Joseph Raymond McCarthy (November 14, 1908 – May 2, 1957) was an American politician who served as a Republican U.S. Senator from Wisconsin from 1947 until his death in 1957. He was most notable for making claims that there were large numbers of Communists and Soviet spies and sympathizers inside the federal government and elsewhere. With Republicans taking control of the Senate in 1953, McCarthy became Chairman of the Committee on Government Operations and the Subcommittee on Investigations. In this capacity, he held hearings (later known as the Army-McCarthy Hearings because of McCarthy’s investigation of the Army Signal Corps), during which he called 395 witnesses to testify against themselves and others.

Senator Joseph McCarthy

Senator Joseph McCarthy

African-Americans who vocalized objections to the treatment of blacks in America were considered suspect by McCarthy (and by the FBI). Two of the witnesses called to appear before McCarthy were black: the political activist Eslanda Robeson, wife of Paul Robeson, and the poet Langston Hughes. (At the time of the hearings, there were few blacks in influential positions.)

On March 24, 1953, Langston Hughes testified before the Subcommittee. He was permitted to read a statement to defend himself from charges of Soviet sympathies. He began by stating “I was born a Negro.” He went on to delineate just what that meant in American society at that time. He could not attend the nearby school, the movie theater wouldn’t admit him, white boys stoned him, and his father left the country because this country would not admit him to the bar. At his high school, primarily attended by very poor immigrants, follow students began to tell him about Eugene Debs, a well-known socialist in the early 1900’s. Hughes stated:

“I became interested in whatever I could read that Debs had written or spoken about. I never read the theoretical books of socialism or communism or the Democratic or Republican party for that matter, and so my interest in whatever may be considered political has been non-theoretical, non-sectarian, and largely really emotional and born out of my own need to find some kind of way of thinking about this whole problem of myself, segregated, poor, colored, and how I can adjust to this whole problem of helping to build America when sometimes I can not even get into a school or a lecture or a concert or in the South go the library and get a book out.”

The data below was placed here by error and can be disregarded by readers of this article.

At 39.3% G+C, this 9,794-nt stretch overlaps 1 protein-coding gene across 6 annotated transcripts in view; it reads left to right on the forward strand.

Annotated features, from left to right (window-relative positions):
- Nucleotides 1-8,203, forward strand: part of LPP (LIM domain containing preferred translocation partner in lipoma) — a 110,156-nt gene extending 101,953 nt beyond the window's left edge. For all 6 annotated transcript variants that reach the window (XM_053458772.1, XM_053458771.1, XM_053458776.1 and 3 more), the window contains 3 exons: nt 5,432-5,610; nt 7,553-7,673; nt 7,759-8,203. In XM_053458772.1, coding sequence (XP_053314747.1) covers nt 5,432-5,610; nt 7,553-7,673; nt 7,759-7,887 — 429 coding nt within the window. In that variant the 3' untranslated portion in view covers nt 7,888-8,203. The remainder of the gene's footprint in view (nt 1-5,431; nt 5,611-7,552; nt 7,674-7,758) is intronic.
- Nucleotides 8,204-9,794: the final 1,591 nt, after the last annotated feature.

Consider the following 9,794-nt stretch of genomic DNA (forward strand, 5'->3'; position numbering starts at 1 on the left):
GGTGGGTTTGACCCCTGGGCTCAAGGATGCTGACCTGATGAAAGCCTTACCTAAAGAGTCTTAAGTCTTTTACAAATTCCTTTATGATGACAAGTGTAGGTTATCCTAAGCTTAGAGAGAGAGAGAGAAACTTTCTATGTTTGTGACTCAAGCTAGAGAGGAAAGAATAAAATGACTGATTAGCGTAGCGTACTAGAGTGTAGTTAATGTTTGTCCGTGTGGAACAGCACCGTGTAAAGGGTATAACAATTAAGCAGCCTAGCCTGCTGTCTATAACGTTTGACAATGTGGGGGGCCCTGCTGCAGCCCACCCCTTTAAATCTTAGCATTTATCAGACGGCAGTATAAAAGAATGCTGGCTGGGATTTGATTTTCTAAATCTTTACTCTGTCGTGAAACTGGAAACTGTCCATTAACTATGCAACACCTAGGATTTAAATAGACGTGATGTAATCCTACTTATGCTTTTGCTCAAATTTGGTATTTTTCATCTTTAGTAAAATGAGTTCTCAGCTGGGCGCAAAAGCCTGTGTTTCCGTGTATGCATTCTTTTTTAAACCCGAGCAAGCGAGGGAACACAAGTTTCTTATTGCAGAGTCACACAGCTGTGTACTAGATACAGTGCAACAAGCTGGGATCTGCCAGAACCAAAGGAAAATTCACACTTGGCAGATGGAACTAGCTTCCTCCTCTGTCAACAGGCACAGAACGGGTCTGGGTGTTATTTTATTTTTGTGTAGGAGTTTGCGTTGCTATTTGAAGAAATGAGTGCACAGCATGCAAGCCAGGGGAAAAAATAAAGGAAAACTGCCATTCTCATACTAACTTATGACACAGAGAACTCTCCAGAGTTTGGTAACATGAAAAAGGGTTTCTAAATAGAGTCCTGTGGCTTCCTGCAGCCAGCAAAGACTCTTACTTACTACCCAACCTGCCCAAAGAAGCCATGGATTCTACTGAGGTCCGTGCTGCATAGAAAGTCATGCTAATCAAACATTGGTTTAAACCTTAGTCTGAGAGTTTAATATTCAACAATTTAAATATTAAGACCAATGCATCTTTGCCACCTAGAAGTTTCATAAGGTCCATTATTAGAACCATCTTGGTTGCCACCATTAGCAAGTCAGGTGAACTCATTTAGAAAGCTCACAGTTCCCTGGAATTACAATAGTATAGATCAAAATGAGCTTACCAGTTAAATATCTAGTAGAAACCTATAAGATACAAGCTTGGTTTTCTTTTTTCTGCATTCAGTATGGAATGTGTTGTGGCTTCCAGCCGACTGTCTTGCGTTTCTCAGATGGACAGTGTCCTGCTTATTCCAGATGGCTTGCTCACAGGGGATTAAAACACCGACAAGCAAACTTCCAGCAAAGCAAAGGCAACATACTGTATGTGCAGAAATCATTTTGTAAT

Langston Hughes

Langston Hughes

He went on in this vein for a little longer, but by then, the Senators realized they were better off without tackling Hughes. The Subcommittee dismissed him.

Throughout the early 1950s, McCarthy continued to make accusations of communist infiltration of the U. S. government. In August, 1954, a Senate committee was formed to investigate censuring McCarthy. In December, the Senate voted 67-22 to condemn McCarthy, calling his behavior as a committee chairman “inexcusable,” “reprehensible,” and “vulgar and insulting.” Though he remained in the Senate, McCarthy thereafter was largely ignored by the Congress, the White House, and most of the media.

The term “McCarthyism,” coined in 1950 in reference to McCarthy’s practices, was soon applied to similar anti-communist pursuits. Today the term is used more generally to refer to public attacks on the character or patriotism of political opponents.

The McCarthy Committee might have saved themselves some embarrassment by reading the poetry of Langston Hughes before calling upon him to testify.

Democracy will not come
Today, this year
Nor ever
Through compromise and fear.

I have as much right
As the other fellow has
To stand
On my two feet
And own the land.

I tire so of hearing people say,
Let things take their course.
Tomorrow is another day.
I do not need my freedom when I’m dead.
I cannot live on tomorrow’s bread.

Freedom
Is a strong seed
Planted
In a great need.

I live here, too.
I want freedom
Just as you.

Langston Hughes, Democracy, 1949

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March 7, 1850 – Daniel Webster Says Lets Not Worry About Slavery; Union is More Important

On this day in history, the famous Whig Senator from Massachusetts spoke in Congress in favor of the “Compromise of 1850” which allowed California into the Union as a free state in exchange for a stronger Fugitive Slave Act.

Senator Daniel Webster

Senator Daniel Webster

Webster, to the shock of his fellow northerners, criticized opponents of the Fugitive Slave Law, advising them they had a constitutional duty to return slaves who had escaped into the free states, saying:

No man fulfills his duty in any legislature who sets himself to find excuses, evasions, escapes from this constitutional obligation.”

Webster claimed slavery was a matter of historical reality rather than a moral question. He strove to avoid a civil war and to preserve the Union. To that end, he concluded:

And now, Mr. President, instead of speaking of the possibility or utility of secession, instead of dwelling in those caverns of darkness, instead of groping with those ideas so full of all that is horrid and horrible, let us come out into the light of day; let us enjoy the fresh air of Liberty and Union; let us cherish those hopes which belong to us; let us devote ourselves to those great objects that are fit for our consideration and action; let us raise our conceptions to the magnitude and the importance of the duties that devolve upon us; let our comprehension be as broad as the country for which we act, our asperations as high as its certain destiny; let us not be pigmies in a case that calls for men.”